effort in exchange had some potential. Tying the pieces together, I
decided to create a ‘package’ of value for the recipient so that he/she
was motivated to take on a real life project for a deserving non-profit,
school, or church, thereby creating additional value from the
participants’ efforts to learn to use new tools. Unemployed developers
are quite unlikely to be able to afford the package of software, tools,
books and training –yet they would most certainly gain significant value
from the ‘gift’ if they used it to increase their employment
Kevin>> I’ve written a lot about
the need for IT professionals to demonstrate good ethics on a daily
basis in their profession. Do you think there’s a correlation between
good ethics and volunteerism?
Arnie>> Ethics is about doing the right thing. We in this
industry have skills that are needed by societal agents that work
diligently to better life for less fortunate members of our society. The
right thing is to offer some of our time, some of our skills, to help.
We need more IT professionals willing to give up a TV program, willing
to give up a football or basketball game, or willing to forgo a few
hours of video gaming, and go out and do the right thing.
Project Phoenix is great for IT professionals because it plays off of
their strengths in technology. But one of the downsides of IT is that
the technology often puts distance between people, for example using an
email when a phone call might better serve the situation. Does Project
Phoenix do anything to connect us with real, live human beings and make a
difference in their lives?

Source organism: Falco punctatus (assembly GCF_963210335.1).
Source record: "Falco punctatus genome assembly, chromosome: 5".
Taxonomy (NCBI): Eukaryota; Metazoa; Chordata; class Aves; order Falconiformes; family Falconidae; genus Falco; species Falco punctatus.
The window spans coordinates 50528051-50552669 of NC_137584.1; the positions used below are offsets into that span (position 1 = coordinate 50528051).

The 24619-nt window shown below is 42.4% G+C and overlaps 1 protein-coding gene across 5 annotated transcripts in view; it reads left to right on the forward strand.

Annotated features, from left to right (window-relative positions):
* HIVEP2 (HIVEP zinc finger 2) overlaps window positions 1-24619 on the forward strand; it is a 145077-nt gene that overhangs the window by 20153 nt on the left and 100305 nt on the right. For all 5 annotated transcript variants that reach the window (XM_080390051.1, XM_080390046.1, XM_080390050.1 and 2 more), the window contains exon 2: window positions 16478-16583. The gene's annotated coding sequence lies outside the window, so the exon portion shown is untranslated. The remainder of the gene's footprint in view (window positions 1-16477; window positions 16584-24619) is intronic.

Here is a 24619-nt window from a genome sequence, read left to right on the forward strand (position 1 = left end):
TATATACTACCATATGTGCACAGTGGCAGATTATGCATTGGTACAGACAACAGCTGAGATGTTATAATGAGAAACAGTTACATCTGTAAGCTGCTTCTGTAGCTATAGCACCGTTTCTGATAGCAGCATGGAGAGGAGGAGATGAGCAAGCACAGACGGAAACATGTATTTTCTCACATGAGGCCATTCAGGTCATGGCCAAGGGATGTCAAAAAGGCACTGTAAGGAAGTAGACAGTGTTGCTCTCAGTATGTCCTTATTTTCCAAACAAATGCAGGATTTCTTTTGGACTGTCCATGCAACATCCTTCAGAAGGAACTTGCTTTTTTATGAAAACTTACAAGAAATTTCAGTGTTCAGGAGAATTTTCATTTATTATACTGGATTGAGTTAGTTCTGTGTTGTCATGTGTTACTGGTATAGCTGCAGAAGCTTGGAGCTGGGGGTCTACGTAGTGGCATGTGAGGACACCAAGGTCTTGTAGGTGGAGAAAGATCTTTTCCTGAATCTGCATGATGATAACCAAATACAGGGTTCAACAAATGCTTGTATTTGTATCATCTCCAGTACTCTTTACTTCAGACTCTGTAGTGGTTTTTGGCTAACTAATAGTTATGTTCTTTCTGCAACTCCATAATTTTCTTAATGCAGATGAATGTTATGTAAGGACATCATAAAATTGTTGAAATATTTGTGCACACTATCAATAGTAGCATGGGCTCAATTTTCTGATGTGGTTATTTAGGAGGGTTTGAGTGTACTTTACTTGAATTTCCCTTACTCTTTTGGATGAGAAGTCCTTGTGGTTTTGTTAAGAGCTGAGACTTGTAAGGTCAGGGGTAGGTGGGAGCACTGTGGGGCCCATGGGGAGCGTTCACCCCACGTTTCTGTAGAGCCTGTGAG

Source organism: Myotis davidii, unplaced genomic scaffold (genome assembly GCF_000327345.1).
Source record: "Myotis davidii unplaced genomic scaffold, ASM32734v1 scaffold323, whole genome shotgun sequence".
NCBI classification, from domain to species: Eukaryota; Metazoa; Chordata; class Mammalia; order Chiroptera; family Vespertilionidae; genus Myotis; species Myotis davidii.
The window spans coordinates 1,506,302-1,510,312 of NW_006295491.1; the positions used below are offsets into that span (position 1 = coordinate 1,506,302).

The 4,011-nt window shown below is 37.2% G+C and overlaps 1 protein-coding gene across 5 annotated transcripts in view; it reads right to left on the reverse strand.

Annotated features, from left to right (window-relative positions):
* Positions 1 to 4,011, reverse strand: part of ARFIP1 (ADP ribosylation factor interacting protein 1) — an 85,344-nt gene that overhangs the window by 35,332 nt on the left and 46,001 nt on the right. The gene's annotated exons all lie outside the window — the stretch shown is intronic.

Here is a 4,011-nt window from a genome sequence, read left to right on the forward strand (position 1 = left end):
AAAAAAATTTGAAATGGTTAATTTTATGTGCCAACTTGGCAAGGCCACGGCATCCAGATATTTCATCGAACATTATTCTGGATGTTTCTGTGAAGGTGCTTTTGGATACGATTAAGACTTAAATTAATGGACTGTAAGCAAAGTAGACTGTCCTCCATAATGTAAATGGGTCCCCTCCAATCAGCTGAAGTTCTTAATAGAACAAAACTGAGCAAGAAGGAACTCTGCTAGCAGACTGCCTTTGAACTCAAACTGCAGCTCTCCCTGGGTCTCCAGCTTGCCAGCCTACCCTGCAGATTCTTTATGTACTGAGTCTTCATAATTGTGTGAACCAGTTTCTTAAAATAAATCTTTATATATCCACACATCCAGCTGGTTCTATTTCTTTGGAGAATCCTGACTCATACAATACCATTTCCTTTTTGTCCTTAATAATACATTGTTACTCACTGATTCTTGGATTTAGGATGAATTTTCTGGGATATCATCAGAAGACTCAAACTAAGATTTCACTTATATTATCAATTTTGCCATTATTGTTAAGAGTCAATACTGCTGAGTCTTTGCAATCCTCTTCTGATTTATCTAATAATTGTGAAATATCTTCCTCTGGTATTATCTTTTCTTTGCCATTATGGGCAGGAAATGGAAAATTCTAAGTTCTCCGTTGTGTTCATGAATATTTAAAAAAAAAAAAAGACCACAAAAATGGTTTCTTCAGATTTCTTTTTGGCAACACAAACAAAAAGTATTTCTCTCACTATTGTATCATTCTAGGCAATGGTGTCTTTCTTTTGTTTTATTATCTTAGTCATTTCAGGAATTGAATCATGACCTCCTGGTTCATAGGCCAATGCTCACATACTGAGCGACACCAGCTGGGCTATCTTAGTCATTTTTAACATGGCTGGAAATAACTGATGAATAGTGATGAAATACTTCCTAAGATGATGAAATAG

Arnie>> I only wish it did. We recognize that many of the
projects we award will be completed without any direct personal contact
between the developer and the agency. Phone calls, emails, perhaps
online meetings will be the norm. That is an unfortunate fact of life in
our profession. We hope and encourage that folks receiving Project
Phoenix awards will be inclined to share their experiences with others
–perhaps at User Groups. However, we are helping folks that are directly
interacting with their clients. If the projects we award reduce the
administrative burden for those working in non-profit agencies, schools
and churches, and allow them to have more direct contact with their
clients –we have succeeded in increasing social benefit.
Kevin>> What would the results of doing work with Project Phoenix look like?
Arnie>> For the individual who proposed a project for a
non-profit, school, or church, and was awarded, there will be the
satisfaction of having completed a ‘real world’ project while learning
new tools and technologies. There will be the satisfaction of knowing
that their work is benefiting some organization that would not have been
able to purchase the solution. There will be the potential for a
recommendation from the non-profit organization. There will be something
significant to offer during job interviews. And another result is that
some of the projects we award will be available in Codeplex for others
to build upon; the efforts of our awards may seed many additional
Arnie>> We recognize that we are seeding over 30 projects, and
yet there is no insurance that these projects will actually complete and
be deployed. So we have created a ‘completion bonus’. In March 2011, we
will be evaluating the completed and deployed projects. One of the
developers and projects that we previously awarded will be featured on
the TechEd 2011 website and provided a full TechEd 2011 Conference pass
courtesy of the Microsoft TechEd 2011 organizers. Telerik,
a vendor supplying software development tools, will cover the airfare
and hotel expenses to get the winner to TechEd, as well as feature the
developer on their website. We are still working out the criteria for
this excellent project completion bonus.
Kevin>> What are the next steps?
Arnie>> Continue spreading the word about Project Phoenix. Participate in, or organize, a local Give Camp.
Ask your local non-profits, schools, churches how you can use your
skills to help them. Society improves because we all care and take
action. Show your care.